Why your supply chain needs to embrace the Internet of Things
The Internet of Things (IoT) “represents the convergence of the physical and digital worlds. Physical objects are equipped with technology that enables the object to send and receive information via fixed-wire or wireless communications links to the Internet, and to then transmit information in one form or another.”
In 2003 there were an estimated 500 million IoT-connected devices. By 2010 there were 12.5 billion connected devices. Morgan Stanley estimates that there will be 75 billion IoT devices by 2020. Cisco makes a more conservative estimate 50 billion. Whether it is Morgan Stanley or Cisco who proves correct, what is clear is that the number of internet connected devices is growing exponentially.
Consumer convenience is often the focus of the IoT. However, the capabilities of the IoT reach far beyond consumer convenience. The IoT is game-changing for the logistics and supply chain industries. The IoT delivers the visibility and data necessary for supply chain optimization.
One Network Enterprises, a supply chain technology provider, offers this supply chain example:
“[The IoT] refers to data communication among a large range of assets or devices—from your fridge to your oven or, more pertinently, from your inventory to its container, from the container to the carrier, from the pallet to the warehouse. The more your assets can ‘speak’ to one another and share data, the more they can work together to help you improve your processes.”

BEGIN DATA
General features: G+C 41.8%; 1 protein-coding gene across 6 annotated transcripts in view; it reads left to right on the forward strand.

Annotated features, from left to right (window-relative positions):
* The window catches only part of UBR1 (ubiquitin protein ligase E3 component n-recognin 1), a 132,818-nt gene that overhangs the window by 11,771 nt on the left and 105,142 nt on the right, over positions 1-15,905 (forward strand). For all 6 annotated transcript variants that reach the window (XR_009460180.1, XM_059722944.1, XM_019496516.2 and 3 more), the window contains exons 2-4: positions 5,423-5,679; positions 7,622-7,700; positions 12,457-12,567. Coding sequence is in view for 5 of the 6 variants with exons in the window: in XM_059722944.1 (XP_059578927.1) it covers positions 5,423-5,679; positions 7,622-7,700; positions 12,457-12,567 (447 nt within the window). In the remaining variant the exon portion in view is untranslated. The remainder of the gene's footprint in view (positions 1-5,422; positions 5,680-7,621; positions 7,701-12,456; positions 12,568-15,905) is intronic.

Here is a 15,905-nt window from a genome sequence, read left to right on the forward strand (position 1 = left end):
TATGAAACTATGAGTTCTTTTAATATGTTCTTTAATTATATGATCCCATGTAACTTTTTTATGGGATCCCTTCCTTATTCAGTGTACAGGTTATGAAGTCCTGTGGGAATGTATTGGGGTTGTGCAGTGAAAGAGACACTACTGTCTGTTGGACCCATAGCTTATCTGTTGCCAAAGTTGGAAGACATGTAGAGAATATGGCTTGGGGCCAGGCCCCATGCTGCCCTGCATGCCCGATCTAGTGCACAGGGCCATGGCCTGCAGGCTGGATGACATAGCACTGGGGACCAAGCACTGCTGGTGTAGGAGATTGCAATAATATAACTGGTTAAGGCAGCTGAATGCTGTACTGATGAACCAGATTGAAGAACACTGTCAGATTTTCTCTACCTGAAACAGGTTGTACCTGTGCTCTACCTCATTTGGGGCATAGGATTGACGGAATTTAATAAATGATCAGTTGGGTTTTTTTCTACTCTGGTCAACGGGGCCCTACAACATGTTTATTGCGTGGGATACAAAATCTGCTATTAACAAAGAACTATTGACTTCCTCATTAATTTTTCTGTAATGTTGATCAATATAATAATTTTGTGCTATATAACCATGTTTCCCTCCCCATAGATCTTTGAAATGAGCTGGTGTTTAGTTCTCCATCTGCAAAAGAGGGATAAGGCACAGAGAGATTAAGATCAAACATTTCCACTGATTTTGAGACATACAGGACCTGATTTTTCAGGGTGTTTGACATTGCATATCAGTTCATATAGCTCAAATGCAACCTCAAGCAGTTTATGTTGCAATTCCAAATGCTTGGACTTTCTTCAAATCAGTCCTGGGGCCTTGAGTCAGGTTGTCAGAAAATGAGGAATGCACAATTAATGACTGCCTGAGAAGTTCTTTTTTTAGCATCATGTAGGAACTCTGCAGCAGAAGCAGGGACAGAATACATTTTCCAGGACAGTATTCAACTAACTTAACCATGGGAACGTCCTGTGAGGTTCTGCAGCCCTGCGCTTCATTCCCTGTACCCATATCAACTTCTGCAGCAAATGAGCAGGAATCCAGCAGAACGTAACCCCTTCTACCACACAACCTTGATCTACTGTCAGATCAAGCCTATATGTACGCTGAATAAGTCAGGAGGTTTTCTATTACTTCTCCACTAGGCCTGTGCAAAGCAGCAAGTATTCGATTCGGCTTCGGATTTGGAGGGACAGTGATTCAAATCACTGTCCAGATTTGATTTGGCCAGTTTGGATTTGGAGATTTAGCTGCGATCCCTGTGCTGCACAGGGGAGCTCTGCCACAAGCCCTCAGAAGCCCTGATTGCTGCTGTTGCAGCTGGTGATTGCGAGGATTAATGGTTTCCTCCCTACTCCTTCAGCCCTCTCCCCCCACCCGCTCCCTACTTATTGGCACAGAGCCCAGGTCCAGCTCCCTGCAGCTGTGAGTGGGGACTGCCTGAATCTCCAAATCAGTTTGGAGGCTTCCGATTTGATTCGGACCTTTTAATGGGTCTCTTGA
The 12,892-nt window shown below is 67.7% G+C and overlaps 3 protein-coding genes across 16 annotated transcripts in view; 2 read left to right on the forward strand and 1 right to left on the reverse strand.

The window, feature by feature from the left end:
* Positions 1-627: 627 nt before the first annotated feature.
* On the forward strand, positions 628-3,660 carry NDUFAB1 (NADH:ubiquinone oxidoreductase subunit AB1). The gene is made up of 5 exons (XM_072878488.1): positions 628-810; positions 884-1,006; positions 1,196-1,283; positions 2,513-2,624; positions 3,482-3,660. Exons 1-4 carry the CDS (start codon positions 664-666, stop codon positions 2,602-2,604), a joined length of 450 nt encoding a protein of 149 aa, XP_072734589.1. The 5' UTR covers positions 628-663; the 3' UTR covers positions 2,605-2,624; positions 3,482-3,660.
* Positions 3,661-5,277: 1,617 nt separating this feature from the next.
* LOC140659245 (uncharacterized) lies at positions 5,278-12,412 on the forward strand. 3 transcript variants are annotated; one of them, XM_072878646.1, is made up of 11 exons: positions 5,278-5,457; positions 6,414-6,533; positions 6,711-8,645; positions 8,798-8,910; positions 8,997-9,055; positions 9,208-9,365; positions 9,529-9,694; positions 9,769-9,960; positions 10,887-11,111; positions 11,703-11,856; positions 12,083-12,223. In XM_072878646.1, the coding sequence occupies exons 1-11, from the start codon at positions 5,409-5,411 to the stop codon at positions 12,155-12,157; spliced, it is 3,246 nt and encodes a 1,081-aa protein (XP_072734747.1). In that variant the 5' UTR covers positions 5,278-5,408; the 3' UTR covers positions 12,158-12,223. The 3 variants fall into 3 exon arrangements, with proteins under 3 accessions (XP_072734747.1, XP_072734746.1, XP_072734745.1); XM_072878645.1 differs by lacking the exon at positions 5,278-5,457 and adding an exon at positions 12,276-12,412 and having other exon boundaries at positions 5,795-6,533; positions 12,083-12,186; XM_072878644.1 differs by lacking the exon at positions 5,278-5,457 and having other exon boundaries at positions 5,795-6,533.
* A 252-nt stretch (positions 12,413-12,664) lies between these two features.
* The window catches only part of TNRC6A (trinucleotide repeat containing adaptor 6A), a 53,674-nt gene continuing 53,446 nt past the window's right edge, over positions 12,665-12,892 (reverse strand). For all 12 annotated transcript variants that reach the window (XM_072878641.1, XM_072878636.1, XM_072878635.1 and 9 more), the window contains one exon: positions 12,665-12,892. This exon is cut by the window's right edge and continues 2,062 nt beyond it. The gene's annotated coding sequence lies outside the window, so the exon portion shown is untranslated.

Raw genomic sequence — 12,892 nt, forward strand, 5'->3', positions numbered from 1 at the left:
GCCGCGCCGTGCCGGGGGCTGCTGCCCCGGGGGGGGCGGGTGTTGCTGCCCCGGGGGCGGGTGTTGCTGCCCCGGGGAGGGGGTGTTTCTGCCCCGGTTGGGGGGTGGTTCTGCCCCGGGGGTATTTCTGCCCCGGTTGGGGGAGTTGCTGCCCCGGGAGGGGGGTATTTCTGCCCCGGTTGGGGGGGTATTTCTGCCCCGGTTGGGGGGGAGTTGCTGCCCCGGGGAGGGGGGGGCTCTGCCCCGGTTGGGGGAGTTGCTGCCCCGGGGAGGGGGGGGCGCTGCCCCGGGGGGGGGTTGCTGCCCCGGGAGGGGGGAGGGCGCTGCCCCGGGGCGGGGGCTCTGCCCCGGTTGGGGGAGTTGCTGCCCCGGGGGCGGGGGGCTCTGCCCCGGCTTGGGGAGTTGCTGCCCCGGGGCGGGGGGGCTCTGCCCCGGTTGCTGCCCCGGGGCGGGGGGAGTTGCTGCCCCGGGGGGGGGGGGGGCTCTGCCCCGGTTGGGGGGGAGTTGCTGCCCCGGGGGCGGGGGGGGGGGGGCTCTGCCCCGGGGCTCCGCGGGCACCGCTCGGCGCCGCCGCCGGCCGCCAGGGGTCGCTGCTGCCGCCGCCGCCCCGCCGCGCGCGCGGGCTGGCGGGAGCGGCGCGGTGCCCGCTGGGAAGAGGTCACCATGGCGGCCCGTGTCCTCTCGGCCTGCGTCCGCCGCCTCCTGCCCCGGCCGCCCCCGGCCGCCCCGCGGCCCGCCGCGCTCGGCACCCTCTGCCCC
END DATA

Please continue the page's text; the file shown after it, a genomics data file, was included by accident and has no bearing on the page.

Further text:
The IoT has already moved into industrial environments including warehouses and manufacturing plants.
Examples of where the IoT is already having an impact on supply chains include:
- Transparency and visibility
- Proactive replenishment
- Predictive maintenance
- Reduction in asset loss
- Manufacturing flow management
- Product development and commercialization.
- Risk management.
- Operational efficiency
- Improved fleet management
The transparency and end-to-end visibility afforded by the IoT creates new opportunities that supply chain professionals can leverage in order to optimize supply chains and generate value. It is important to look at the potential of the IoT now and not later. The amount of data alone that is generated by the IoT creates a paradigm shift. Companies that embrace the Internet of Things and identify where and how it can play a role for their business will move forward and leave those who do not behind.
The Internet of Things has the potential to change everything.
To learn more about how the Internet of Things has and will continue to impact the supply chain see the full article How the Internet of Things will change your world on Supply Chain Quarterly. The article includes a focus on Internet of things and the warehouse.